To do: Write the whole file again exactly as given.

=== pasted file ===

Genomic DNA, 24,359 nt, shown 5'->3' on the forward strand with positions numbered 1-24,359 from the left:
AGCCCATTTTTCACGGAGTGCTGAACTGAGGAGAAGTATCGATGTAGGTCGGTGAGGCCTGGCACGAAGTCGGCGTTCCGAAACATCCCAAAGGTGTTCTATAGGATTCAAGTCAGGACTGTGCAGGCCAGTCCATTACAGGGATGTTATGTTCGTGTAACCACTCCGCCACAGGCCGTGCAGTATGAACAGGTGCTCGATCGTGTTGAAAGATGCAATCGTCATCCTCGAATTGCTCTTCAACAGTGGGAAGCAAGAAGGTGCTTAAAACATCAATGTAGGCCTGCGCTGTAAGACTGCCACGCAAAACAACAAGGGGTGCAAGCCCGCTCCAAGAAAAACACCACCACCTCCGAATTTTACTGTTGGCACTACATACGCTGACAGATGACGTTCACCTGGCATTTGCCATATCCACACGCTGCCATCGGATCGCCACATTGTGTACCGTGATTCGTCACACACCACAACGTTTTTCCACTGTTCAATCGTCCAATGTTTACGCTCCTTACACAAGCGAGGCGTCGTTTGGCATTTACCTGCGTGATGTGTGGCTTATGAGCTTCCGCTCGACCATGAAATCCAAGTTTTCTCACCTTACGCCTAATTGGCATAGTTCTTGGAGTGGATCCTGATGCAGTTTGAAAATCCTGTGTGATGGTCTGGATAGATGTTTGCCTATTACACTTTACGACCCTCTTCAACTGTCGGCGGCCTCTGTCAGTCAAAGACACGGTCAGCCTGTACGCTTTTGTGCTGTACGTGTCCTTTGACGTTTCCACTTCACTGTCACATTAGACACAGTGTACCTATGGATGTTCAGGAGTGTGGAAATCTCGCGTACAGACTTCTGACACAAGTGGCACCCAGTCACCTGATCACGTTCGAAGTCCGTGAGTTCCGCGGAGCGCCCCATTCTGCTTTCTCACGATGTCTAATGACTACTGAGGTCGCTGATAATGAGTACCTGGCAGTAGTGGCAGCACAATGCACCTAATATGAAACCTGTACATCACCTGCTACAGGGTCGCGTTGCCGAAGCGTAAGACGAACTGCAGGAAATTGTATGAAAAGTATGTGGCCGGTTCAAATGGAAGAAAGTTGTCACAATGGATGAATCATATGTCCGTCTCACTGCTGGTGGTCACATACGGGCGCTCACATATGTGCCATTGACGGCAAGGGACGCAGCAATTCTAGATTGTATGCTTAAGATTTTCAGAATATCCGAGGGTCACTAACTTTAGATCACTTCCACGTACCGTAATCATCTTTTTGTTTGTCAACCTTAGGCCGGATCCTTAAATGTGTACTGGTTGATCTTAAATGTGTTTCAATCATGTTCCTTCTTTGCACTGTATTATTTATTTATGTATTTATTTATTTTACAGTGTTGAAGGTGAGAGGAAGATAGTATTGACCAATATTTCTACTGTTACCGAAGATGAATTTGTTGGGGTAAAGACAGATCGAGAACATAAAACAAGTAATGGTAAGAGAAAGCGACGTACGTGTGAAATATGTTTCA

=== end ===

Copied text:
Genomic DNA, 24,359 nt, shown 5'->3' on the forward strand with positions numbered 1-24,359 from the left:
AGCCCATTTTTCACGGAGTGCTGAACTGAGGAGAAGTATCGATGTAGGTCGGTGAGGCCTGGCACGAAGTCGGCGTTCCGAAACATCCCAAAGGTGTTCTATAGGATTCAAGTCAGGACTGTGCAGGCCAGTCCATTACAGGGATGTTATGTTCGTGTAACCACTCCGCCACAGGCCGTGCAGTATGAACAGGTGCTCGATCGTGTTGAAAGATGCAATCGTCATCCTCGAATTGCTCTTCAACAGTGGGAAGCAAGAAGGTGCTTAAAACATCAATGTAGGCCTGCGCTGTAAGACTGCCACGCAAAACAACAAGGGGTGCAAGCCCGCTCCAAGAAAAACACCACCACCTCCGAATTTTACTGTTGGCACTACATACGCTGACAGATGACGTTCACCTGGCATTTGCCATATCCACACGCTGCCATCGGATCGCCACATTGTGTACCGTGATTCGTCACACACCACAACGTTTTTCCACTGTTCAATCGTCCAATGTTTACGCTCCTTACACAAGCGAGGCGTCGTTTGGCATTTACCTGCGTGATGTGTGGCTTATGAGCTTCCGCTCGACCATGAAATCCAAGTTTTCTCACCTTACGCCTAATTGGCATAGTTCTTGGAGTGGATCCTGATGCAGTTTGAAAATCCTGTGTGATGGTCTGGATAGATGTTTGCCTATTACACTTTACGACCCTCTTCAACTGTCGGCGGCCTCTGTCAGTCAAAGACACGGTCAGCCTGTACGCTTTTGTGCTGTACGTGTCCTTTGACGTTTCCACTTCACTGTCACATTAGACACAGTGTACCTATGGATGTTCAGGAGTGTGGAAATCTCGCGTACAGACTTCTGACACAAGTGGCACCCAGTCACCTGATCACGTTCGAAGTCCGTGAGTTCCGCGGAGCGCCCCATTCTGCTTTCTCACGATGTCTAATGACTACTGAGGTCGCTGATAATGAGTACCTGGCAGTAGTGGCAGCACAATGCACCTAATATGAAACCTGTACATCACCTGCTACAGGGTCGCGTTGCCGAAGCGTAAGACGAACTGCAGGAAATTGTATGAAAAGTATGTGGCCGGTTCAAATGGAAGAAAGTTGTCACAATGGATGAATCATATGTCCGTCTCACTGCTGGTGGTCACATACGGGCGCTCACATATGTGCCATTGACGGCAAGGGACGCAGCAATTCTAGATTGTATGCTTAAGATTTTCAGAATATCCGAGGGTCACTAACTTTAGATCACTTCCACGTACCGTAATCATCTTTTTGTTTGTCAACCTTAGGCCGGATCCTTAAATGTGTACTGGTTGATCTTAAATGTGTTTCAATCATGTTCCTTCTTTGCACTGTATTATTTATTTATGTATTTATTTATTTTACAGTGTTGAAGGTGAGAGGAAGATAGTATTGACCAATATTTCTACTGTTACCGAAGATGAATTTGTTGGGGTAAAGACAGATCGAGAACATAAAACAAGTAATGGTAAGAGAAAGCGACGTACGTGTGAAATATGTTTCA